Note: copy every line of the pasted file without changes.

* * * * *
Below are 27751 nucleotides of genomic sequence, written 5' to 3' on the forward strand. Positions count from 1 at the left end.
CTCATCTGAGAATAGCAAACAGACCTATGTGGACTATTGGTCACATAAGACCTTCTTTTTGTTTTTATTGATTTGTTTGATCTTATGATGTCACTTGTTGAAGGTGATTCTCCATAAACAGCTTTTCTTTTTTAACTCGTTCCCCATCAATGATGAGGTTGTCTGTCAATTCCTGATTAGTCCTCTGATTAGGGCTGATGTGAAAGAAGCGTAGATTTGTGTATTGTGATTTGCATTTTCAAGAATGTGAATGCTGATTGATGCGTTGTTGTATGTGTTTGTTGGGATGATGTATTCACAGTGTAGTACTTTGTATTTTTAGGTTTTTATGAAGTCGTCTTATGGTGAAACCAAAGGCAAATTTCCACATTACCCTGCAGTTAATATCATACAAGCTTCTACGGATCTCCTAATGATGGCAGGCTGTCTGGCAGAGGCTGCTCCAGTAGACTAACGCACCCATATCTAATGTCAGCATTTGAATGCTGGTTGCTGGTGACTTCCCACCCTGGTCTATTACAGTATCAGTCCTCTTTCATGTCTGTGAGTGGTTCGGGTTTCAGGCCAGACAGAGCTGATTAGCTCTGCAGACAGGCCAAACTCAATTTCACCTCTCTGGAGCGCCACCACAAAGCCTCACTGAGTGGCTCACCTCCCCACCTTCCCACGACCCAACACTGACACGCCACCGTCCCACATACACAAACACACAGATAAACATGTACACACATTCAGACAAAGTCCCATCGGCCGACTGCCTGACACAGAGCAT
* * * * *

Below are 27751 nucleotides of genomic sequence, written 5' to 3' on the forward strand. Positions count from 1 at the left end.
CTCATCTGAGAATAGCAAACAGACCTATGTGGACTATTGGTCACATAAGACCTTCTTTTTGTTTTTATTGATTTGTTTGATCTTATGATGTCACTTGTTGAAGGTGATTCTCCATAAACAGCTTTTCTTTTTTAACTCGTTCCCCATCAATGATGAGGTTGTCTGTCAATTCCTGATTAGTCCTCTGATTAGGGCTGATGTGAAAGAAGCGTAGATTTGTGTATTGTGATTTGCATTTTCAAGAATGTGAATGCTGATTGATGCGTTGTTGTATGTGTTTGTTGGGATGATGTATTCACAGTGTAGTACTTTGTATTTTTAGGTTTTTATGAAGTCGTCTTATGGTGAAACCAAAGGCAAATTTCCACATTACCCTGCAGTTAATATCATACAAGCTTCTACGGATCTCCTAATGATGGCAGGCTGTCTGGCAGAGGCTGCTCCAGTAGACTAACGCACCCATATCTAATGTCAGCATTTGAATGCTGGTTGCTGGTGACTTCCCACCCTGGTCTATTACAGTATCAGTCCTCTTTCATGTCTGTGAGTGGTTCGGGTTTCAGGCCAGACAGAGCTGATTAGCTCTGCAGACAGGCCAAACTCAATTTCACCTCTCTGGAGCGCCACCACAAAGCCTCACTGAGTGGCTCACCTCCCCACCTTCCCACGACCCAACACTGACACGCCACCGTCCCACATACACAAACACACAGATAAACATGTACACACATTCAGACAAAGTCCCATCGGCCGACTGCCTGACACAGAGCAT